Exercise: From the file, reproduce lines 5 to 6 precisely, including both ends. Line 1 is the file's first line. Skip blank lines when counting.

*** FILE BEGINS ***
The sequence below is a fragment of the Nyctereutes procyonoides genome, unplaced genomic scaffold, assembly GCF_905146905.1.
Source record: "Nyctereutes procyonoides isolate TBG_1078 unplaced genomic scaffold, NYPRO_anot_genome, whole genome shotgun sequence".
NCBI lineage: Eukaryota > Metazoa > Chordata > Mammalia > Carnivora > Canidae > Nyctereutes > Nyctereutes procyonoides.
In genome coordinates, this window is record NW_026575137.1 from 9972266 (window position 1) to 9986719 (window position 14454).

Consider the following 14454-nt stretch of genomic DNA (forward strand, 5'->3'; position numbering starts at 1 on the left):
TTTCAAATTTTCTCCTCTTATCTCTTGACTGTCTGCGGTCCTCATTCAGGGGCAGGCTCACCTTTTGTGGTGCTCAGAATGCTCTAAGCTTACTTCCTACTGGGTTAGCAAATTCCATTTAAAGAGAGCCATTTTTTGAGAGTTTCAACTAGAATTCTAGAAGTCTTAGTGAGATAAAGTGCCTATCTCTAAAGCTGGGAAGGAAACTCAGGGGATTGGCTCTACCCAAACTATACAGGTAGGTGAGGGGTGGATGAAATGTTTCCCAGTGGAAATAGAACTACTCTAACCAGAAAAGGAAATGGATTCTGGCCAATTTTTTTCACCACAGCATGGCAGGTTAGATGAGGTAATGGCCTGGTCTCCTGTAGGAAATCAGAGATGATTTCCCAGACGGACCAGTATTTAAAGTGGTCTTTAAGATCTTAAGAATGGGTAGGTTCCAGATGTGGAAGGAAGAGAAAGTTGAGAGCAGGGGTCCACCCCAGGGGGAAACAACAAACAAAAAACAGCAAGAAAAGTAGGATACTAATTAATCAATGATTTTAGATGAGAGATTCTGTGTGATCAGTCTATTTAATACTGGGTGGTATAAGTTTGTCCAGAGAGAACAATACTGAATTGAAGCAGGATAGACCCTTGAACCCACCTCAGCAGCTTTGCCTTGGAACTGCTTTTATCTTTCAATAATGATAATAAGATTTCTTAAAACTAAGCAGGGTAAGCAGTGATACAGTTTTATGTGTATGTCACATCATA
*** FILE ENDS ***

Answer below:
Consider the following 14454-nt stretch of genomic DNA (forward strand, 5'->3'; position numbering starts at 1 on the left):
TTTCAAATTTTCTCCTCTTATCTCTTGACTGTCTGCGGTCCTCATTCAGGGGCAGGCTCACCTTTTGTGGTGCTCAGAATGCTCTAAGCTTACTTCCTACTGGGTTAGCAAATTCCATTTAAAGAGAGCCATTTTTTGAGAGTTTCAACTAGAATTCTAGAAGTCTTAGTGAGATAAAGTGCCTATCTCTAAAGCTGGGAAGGAAACTCAGGGGATTGGCTCTACCCAAACTATACAGGTAGGTGAGGGGTGGATGAAATGTTTCCCAGTGGAAATAGAACTACTCTAACCAGAAAAGGAAATGGATTCTGGCCAATTTTTTTCACCACAGCATGGCAGGTTAGATGAGGTAATGGCCTGGTCTCCTGTAGGAAATCAGAGATGATTTCCCAGACGGACCAGTATTTAAAGTGGTCTTTAAGATCTTAAGAATGGGTAGGTTCCAGATGTGGAAGGAAGAGAAAGTTGAGAGCAGGGGTCCACCCCAGGGGGAAACAACAAACAAAAAACAGCAAGAAAAGTAGGATACTAATTAATCAATGATTTTAGATGAGAGATTCTGTGTGATCAGTCTATTTAATACTGGGTGGTATAAGTTTGTCCAGAGAGAACAATACTGAATTGAAGCAGGATAGACCCTTGAACCCACCTCAGCAGCTTTGCCTTGGAACTGCTTTTATCTTTCAATAATGATAATAAGATTTCTTAAAACTAAGCAGGGTAAGCAGTGATACAGTTTTATGTGTATGTCACATCATA